Going by commentaries, Nigerians and of course the global community are particularly unhappy that Nigeria Police Force with so many outstanding personnel and hitherto, among the best across the world when it comes to providing security, combating terrorism, armed robbery, kidnapping, cybercrimes and several other insecurities, have suddenly for yet to identified reason(s), allowed the high standard the British left them to be lowered.

From the raging wave of kidnapping, banditry and terrorism resonating in the North-East to North-Central, South-West to South-South and finally to South-East geopolitical zone, where police stations/formations have been sacked or torched by hoodlums and arms and ammunition carted away and some killed, innocent Nigerians are apprehensive that if such aggression by hoodlums/bandits could be visited on different police formations, it simply means that the lives of the ordinary citizens are no longer secured.

There is another image challenge that urgently needs to be addressed in order to build a police force of our dreams.

Over the years, the Nigeria Police Force has sustained a public enlightenment campaign designed to assure Nigerians that the policeman or woman is his or her friend, but in reality, Nigerians are in disagreement with such a position.

As captured by a Nigerian-based news magazine, ‘whoever have had one thing or the other to do with the police will readily tell you that a policeman or a policewoman is not a friend but also patently devilish and incorrigibly corrupts’.

Such fears cannot be described as unfounded as every threatening situation feed mistrust and lead people to withdraw into their own safety zones. Mistrust and fear weaken relationships and increases the risks of violence, creating a vicious circle that can never lead to a relationship of peace.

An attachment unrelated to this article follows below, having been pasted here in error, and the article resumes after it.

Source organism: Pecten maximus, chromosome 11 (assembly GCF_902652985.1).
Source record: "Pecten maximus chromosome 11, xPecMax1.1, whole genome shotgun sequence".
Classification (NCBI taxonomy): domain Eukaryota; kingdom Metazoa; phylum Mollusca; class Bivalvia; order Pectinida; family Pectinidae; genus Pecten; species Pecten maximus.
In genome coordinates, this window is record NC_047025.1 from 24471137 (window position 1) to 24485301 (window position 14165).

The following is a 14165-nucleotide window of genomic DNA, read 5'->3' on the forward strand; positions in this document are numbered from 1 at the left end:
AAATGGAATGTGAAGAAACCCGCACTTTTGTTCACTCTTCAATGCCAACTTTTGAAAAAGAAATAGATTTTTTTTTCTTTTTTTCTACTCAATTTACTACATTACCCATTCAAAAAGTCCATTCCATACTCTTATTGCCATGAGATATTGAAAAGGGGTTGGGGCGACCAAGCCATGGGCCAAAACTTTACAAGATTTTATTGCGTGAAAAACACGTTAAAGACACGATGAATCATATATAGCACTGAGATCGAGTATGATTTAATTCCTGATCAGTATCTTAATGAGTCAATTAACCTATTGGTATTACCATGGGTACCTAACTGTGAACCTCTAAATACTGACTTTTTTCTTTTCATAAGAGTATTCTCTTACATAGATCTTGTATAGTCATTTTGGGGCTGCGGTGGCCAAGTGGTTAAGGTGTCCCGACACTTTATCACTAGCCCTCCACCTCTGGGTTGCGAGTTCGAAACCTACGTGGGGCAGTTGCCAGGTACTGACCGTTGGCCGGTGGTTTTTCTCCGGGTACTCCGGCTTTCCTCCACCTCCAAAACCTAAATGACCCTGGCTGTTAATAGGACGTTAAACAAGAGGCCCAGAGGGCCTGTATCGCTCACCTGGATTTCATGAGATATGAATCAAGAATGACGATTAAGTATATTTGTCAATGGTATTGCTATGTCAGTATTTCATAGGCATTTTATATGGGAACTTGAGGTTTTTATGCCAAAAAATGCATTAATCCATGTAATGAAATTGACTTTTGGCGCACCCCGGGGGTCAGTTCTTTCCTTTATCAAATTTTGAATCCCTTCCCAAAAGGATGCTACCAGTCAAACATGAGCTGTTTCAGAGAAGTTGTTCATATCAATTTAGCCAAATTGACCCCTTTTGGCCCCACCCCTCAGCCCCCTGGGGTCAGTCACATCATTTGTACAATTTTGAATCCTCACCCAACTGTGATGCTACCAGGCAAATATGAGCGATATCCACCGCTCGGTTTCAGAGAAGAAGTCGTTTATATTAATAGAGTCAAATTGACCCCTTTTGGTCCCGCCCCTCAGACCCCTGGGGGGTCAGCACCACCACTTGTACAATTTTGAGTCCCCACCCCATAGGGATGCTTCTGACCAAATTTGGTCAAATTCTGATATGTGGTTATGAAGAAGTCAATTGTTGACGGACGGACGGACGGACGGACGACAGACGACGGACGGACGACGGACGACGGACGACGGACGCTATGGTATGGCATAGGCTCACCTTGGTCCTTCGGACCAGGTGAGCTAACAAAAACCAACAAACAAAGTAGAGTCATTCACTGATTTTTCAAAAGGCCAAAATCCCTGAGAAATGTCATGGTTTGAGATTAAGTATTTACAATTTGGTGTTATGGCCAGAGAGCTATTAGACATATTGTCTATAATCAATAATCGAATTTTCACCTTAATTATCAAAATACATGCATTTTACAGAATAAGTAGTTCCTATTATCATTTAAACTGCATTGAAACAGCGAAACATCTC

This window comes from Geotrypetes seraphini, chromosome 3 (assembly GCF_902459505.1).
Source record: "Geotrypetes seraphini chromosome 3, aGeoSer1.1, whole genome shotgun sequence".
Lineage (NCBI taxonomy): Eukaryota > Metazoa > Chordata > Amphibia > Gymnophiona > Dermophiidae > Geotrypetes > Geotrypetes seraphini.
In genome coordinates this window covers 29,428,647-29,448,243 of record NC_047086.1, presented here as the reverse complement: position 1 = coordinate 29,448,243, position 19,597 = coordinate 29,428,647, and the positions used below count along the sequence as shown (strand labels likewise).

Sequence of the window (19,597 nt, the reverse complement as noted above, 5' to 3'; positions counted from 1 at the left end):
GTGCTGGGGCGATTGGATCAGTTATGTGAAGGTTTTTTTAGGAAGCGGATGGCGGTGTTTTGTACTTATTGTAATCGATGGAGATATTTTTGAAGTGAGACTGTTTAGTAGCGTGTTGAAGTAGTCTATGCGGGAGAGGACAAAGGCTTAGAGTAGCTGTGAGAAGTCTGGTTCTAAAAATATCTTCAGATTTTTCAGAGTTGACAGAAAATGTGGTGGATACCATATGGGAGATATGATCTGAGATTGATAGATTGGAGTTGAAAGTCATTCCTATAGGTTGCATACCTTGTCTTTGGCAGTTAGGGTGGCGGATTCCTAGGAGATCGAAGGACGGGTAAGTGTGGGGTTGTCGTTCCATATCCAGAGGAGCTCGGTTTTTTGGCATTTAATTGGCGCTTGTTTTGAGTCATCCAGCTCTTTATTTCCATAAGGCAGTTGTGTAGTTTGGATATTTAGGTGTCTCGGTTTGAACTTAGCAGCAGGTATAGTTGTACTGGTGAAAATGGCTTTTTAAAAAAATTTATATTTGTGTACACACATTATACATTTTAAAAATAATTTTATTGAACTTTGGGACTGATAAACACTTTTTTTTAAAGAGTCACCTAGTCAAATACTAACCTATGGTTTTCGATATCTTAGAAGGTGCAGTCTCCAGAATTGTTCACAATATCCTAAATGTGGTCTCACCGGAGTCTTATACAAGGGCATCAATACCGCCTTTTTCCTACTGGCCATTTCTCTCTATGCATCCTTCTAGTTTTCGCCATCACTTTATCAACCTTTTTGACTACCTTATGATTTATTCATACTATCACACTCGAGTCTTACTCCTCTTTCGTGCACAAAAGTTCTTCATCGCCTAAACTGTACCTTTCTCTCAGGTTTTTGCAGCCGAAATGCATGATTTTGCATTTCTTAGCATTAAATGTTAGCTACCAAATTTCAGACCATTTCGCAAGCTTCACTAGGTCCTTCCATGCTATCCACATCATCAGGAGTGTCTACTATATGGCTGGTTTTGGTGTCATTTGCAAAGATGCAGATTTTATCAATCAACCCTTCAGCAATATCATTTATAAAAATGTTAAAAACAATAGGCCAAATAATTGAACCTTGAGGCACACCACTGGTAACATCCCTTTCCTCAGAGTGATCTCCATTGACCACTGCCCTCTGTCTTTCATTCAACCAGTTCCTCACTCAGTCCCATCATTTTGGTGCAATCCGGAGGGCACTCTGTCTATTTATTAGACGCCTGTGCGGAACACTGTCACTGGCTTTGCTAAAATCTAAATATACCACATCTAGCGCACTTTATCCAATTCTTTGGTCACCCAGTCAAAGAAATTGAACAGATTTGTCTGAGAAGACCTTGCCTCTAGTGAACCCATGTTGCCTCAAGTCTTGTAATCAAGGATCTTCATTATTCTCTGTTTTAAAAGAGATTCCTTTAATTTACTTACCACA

While this is being internalized, there is yet, another concern, this time around from a global platform that will help create the credibility of leadership.

It is a report dated Monday, October 19, 2020, published by the Chatham House, England. It among other worries noted that the federally controlled Nigeria Police Force with about 371,800 officers, is endemically corrupt, underfunded, understaffed, inadequately trained and being outpaced by the manifold internal security challenges of a country with an estimated population of more than 200 million.

The report particularly lamented that some personnel appear to operate free of accountability and has become notorious for operating in the same clandestine and violent manner as the criminal groups it was created to combat.

Restoring the confidence that the Nigerian Police Force has the capacity to protect its personnel and all Nigerians should be your utmost responsibility.

However, it is equally obvious that such will be difficult and more doubtful of success if you present yourself as all-knowing, more intelligent or good looking than other stakeholders. But any leader that applies the virtues of humility and prudence will come out powerful, secured, respected and happy.

Therefore, as a flood of congratulatory messages continue to flow into your home; two lessons need to be committed to mind. The moment portrays you as lucky.

But like every success which comes with new challenges, the appointment has thrust yet another responsibility on you- an extremely important destiny; to complete a process of rebuilding the Nigeria Police to its former/enviable position which we have spent far too long a time to do.

Secondly, you must study history, study the actions of your predecessors, to see how they conducted themselves and to discover the reasons for their victories or their defeats so that you can avoid the latter and imitate the former. If you are able to correct the above challenge; it will be your most powerful accomplishment for earning new respect and emulation and if you are not, it will equally go down the anal of history.

Jerome-Mario Utomi is the Programme Coordinator (Media and Policy), Social and Economic Justice Advocacy (SEJA), Lagos. He could be reached via jeromeutomi@yahoo.com/08032725374.